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Alabama Passes Law to Protect IVF Treatments

Alabama lawmakers have signed a bill to protect in vitro fertilization (IVF) in the state, but experts say further action is needed to ensure reproductive options remain.

Just a few weeks after the Supreme Court of Alabama ruled that the Wrongful Death of a Minor Act applies to all unborn children without limitation, including embryos outside the uterus, state lawmakers have signed a bill to protect IVF providers from civil and criminal liability.

The bill also protects manufacturers of goods related to IVF, as well as those involved in the transportation of embryos.

Republican Gov. Kay Ivey signed the bill into law after it received a majority vote of support, passing 81 to 12 (with nine abstentions) in the House and 29 to one in the Senate.

Some fertility clinics that halted operations following the initial ruling are now resuming treatments, according to the New York Times, while at least one is waiting for “legal clarification.”

“[We are] relieved that Alabama clinics can reopen their IVF programs and work with patients to help them fulfill their dreams of becoming parents,” said Barbara Collura, the president and CEO of RESOLVE: The National Infertility Association, in a statement.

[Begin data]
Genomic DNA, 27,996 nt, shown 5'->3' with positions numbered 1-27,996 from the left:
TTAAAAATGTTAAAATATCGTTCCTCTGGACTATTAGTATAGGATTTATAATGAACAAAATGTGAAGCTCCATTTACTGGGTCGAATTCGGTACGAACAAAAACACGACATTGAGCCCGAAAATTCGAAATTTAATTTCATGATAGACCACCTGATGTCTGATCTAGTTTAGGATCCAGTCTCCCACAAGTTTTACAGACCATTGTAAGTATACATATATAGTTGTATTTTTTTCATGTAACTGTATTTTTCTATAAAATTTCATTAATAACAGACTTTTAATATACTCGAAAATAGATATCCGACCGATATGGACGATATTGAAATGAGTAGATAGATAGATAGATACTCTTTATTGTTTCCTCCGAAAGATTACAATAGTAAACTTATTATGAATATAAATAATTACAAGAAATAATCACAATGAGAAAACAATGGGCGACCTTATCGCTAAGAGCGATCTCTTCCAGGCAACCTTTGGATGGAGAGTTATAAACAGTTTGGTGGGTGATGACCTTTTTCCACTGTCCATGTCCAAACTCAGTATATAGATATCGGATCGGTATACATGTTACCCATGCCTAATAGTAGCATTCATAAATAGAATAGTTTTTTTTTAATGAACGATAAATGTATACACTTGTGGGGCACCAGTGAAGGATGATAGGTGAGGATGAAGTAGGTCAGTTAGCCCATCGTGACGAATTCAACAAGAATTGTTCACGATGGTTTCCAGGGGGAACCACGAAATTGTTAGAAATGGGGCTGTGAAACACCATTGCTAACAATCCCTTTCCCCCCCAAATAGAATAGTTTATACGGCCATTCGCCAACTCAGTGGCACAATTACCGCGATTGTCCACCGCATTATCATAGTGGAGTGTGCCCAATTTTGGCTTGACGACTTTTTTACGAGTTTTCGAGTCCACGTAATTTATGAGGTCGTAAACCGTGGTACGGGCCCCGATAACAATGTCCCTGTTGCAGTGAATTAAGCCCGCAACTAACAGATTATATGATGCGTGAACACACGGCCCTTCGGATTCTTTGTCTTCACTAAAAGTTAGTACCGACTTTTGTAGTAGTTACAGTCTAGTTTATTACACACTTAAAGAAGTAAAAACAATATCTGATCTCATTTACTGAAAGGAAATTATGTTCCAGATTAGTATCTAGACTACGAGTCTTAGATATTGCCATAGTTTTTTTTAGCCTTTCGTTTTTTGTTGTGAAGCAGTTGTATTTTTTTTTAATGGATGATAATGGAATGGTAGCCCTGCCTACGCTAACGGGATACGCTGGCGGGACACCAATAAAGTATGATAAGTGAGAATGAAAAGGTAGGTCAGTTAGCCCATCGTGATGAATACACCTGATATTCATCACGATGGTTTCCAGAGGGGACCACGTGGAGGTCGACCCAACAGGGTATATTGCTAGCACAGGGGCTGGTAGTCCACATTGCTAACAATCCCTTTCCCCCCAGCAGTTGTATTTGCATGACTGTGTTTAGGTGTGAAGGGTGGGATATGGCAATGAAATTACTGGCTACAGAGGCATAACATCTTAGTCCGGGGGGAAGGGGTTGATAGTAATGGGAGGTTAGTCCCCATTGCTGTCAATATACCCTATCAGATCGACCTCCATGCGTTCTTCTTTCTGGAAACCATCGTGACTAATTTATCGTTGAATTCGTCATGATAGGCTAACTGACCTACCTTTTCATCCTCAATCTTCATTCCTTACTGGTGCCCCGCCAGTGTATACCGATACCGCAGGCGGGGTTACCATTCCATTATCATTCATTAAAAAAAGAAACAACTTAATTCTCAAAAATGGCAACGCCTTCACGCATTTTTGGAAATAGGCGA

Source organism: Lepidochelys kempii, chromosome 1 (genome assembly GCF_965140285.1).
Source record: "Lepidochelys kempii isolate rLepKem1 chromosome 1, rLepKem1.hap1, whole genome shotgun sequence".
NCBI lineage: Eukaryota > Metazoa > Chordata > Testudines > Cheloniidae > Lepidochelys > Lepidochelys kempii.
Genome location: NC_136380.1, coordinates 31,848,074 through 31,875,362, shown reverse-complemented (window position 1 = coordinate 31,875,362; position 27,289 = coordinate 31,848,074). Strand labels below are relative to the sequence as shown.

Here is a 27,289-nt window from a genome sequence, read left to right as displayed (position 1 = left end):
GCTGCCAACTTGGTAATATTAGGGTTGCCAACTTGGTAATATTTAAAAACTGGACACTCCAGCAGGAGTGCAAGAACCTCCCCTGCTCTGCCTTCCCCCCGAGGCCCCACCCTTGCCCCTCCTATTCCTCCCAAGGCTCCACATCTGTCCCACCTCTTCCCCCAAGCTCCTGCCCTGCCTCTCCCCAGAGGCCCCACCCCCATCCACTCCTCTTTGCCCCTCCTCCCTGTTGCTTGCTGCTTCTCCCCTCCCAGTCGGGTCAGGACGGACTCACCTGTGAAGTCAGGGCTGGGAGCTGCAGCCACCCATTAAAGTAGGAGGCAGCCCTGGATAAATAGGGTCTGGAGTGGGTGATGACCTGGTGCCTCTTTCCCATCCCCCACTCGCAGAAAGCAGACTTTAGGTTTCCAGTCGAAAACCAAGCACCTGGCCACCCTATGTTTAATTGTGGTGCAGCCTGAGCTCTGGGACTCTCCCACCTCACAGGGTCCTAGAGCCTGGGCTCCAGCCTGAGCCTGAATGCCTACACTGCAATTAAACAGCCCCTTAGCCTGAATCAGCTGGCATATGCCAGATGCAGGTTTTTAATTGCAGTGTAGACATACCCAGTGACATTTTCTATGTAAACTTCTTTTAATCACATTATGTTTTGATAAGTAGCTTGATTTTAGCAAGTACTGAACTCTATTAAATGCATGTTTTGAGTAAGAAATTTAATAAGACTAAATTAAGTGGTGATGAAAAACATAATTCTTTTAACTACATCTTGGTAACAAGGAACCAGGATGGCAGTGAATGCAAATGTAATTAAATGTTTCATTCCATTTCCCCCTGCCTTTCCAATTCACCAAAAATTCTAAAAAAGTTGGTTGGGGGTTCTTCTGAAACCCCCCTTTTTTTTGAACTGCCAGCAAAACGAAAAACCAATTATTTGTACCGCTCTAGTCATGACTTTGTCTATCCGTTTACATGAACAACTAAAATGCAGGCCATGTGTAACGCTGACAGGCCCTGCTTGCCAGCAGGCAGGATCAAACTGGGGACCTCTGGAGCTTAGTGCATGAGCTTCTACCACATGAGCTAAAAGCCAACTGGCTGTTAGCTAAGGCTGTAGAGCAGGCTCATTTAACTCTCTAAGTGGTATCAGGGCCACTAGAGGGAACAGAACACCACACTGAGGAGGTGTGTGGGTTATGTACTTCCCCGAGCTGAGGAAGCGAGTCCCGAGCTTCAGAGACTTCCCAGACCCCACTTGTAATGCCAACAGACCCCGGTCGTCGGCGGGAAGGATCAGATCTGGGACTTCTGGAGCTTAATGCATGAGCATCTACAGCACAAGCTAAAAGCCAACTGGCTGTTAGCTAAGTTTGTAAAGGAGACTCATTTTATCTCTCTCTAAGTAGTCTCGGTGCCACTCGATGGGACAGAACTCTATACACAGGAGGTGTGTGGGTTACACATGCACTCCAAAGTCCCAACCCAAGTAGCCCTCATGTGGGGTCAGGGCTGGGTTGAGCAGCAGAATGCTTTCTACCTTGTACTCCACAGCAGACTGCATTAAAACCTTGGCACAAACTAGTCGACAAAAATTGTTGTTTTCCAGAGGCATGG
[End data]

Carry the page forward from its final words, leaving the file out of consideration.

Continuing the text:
However, Collura said the legislation does not address the status of embryos and that the IVF process and patient care are still threatened. "There is more work to be done," she said.

Indeed, the new bill does not address the issue of whether an embryo counts as a person under the law. Lawmakers, however, said the bill is meant to be a temporary, immediate fix and that more permanent, long-term solutions are being considered.

These comments, and the new law itself, demonstrate the bipartisan support that exists for IVF access.

An Axios/Ipsos poll released shortly after the initial Alabama Supreme Court ruling showed that 66% of respondents said they opposed the position that embryos should be considered people. And a new survey found that three in five Americans say access to fertility planning like IVF should be made easier to access (62%), including a plurality who say it should be “much” easier to access (45%).

“We are inspired by the thousands of advocates in Alabama that chose to speak up and take action, and to those brave advocates who shared their stories with the media and with their legislators,” Collura said. “Patients and providers in Alabama, and across the country, want and deserve the protected right to build families.”

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